Monday, August 10, 2009

House Tours

We've been visiting friends as we make our way to Maine. Our first stop was near Philadelphia at John's home, someone who Houston is collaborating with on a project. The house is built on a VERY steep hillside, so steep that I would have thought a house could never be built there. The entrance to the door is actually a bridge about 12' up.

Upon entering, one feels like they're in a very expensive tree house, which it really is.

There are a few cozy seatings where you could imagine spending time reading a good book in front of the fire while the snow flurries around outdoors.

A triangle-shaped deck cantilevers way above the ground, overlooking the woods and a small creek.

John's wife is a book reviewer for the New York Times so they had walls of shelves built for the many books she reads.

A view looking up from the back.

A massive landscaping project is taking shape. First the hardscaping with tons and tons of stone, slate and concrete, then the greenscaping.

While outdoors, we looked up and saw a few balloons taking a nice evening ride.

We hadn't really intended to stop at Leslie and Marshall's, but traffic was so horrendous on I-95 that we bailed at 3:00 Friday afternoon. I believe it would have taken us 6 more hours to get to Boston and we had been on the road since 10:30. Luckily they were home and welcomed us with open arms. They live in a very non-traditional house, with odd angles throughout.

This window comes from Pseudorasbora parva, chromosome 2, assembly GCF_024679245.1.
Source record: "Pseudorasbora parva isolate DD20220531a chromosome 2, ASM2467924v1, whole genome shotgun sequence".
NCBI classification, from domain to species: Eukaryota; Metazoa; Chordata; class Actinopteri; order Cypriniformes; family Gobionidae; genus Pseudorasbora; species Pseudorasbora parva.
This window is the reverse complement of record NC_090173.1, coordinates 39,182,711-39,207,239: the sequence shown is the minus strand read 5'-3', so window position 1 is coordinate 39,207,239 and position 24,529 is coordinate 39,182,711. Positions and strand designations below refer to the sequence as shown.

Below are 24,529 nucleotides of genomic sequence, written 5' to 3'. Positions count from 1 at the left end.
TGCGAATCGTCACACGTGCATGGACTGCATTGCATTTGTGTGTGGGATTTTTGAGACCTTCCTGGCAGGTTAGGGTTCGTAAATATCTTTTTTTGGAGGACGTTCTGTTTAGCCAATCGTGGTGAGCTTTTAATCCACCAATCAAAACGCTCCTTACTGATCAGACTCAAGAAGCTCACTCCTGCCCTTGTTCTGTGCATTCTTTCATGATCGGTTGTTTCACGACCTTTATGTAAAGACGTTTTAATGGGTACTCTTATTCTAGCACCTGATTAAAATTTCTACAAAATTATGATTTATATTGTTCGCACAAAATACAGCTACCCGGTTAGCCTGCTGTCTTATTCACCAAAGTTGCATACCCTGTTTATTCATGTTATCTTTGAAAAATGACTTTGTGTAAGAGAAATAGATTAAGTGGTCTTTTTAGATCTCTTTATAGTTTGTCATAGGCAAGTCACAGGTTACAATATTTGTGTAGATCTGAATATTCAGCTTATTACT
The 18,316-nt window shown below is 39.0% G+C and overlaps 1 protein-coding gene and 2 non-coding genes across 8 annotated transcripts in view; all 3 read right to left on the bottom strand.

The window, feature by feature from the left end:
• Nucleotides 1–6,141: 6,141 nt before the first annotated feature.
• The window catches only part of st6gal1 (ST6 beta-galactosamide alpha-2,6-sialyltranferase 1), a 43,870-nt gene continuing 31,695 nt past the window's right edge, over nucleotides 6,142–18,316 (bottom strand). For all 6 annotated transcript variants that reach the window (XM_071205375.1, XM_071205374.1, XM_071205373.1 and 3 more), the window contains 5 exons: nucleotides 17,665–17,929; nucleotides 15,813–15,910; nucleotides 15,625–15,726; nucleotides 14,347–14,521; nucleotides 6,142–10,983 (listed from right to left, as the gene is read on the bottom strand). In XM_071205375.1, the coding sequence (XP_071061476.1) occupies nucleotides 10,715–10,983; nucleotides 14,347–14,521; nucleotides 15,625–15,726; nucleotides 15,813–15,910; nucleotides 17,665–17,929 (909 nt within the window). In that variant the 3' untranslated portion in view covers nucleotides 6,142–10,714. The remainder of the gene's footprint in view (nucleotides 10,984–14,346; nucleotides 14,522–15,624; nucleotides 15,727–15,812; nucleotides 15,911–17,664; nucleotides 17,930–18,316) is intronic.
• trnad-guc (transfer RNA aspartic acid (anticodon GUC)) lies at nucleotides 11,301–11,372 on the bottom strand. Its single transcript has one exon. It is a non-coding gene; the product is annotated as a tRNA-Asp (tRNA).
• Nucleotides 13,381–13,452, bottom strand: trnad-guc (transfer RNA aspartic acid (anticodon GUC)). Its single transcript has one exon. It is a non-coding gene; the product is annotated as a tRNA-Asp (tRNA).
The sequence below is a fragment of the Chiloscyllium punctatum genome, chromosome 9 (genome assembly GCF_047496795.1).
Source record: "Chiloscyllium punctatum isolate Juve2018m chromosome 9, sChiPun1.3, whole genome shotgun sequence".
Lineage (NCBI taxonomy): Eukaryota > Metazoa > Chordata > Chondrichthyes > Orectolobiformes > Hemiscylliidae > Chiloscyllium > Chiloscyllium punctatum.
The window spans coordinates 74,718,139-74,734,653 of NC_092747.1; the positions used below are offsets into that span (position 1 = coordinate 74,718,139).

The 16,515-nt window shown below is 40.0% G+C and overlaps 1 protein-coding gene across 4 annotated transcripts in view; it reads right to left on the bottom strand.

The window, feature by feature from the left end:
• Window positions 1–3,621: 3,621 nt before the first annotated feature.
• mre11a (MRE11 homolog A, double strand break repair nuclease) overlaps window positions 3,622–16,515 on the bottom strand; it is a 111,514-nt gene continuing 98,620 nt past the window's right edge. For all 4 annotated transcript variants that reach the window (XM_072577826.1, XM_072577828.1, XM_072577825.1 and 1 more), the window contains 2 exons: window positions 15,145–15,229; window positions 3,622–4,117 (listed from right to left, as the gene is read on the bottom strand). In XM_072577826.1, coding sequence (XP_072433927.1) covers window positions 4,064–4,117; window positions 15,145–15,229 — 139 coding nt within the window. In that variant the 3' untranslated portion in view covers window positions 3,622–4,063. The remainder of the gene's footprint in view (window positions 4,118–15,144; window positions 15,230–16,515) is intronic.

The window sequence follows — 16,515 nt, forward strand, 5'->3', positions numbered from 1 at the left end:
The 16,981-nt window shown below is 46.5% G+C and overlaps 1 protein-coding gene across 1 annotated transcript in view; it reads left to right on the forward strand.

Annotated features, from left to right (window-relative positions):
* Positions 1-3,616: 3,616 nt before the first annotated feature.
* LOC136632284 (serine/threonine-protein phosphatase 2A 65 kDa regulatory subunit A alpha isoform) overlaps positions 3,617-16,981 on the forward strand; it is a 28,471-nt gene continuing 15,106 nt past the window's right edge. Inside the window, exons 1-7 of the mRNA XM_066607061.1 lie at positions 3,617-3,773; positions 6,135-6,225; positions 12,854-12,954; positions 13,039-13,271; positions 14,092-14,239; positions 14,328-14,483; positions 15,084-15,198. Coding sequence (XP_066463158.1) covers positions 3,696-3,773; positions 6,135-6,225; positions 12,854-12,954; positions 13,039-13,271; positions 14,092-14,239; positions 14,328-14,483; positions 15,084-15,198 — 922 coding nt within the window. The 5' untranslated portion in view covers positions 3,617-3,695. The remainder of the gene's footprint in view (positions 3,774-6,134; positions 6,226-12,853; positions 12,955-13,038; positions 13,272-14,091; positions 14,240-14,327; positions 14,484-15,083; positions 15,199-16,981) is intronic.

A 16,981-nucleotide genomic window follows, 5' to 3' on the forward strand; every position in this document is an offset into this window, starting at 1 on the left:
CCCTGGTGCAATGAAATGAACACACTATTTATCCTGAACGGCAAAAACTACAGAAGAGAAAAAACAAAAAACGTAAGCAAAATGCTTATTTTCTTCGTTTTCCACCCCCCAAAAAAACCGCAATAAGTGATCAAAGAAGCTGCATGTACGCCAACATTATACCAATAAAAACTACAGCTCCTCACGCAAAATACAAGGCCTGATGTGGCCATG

The best feature is their living room. You can't tell what is indoors and what is outdoors.

Leslie and Marshall are from Montana and their furnishings reflect their western roots.

This house too feels like you're in a big tree house, with a deck space floating above the woods.

But the pool is it's most notable feature. No sitting on the sides here as it's about a 10' drop to the ground.

We finally made it to our friend's Rick and Fiona in Hingham, near Boston, after sitting in Cape Cod traffic. They live in an old New England home built in 1851. Hingham was settled in 1633 and many of the homes date that far back. It's near the coast, on Hingham Bay near Boston Harbor so it has a seaside feel to it too. But the streets are lined with a canopy of old trees and the houses show off a variety of architectural styles. The gardens are well tended and with all the rain they've had this spring and summer, everything is emerald green.

They've added on a bit over the years, but kept to strict historical review rules.

Their gardens were featured on HGTV a few years back. We found Rick puttering in the garden when we arrived, afraid I would find a weed or two in the beds!

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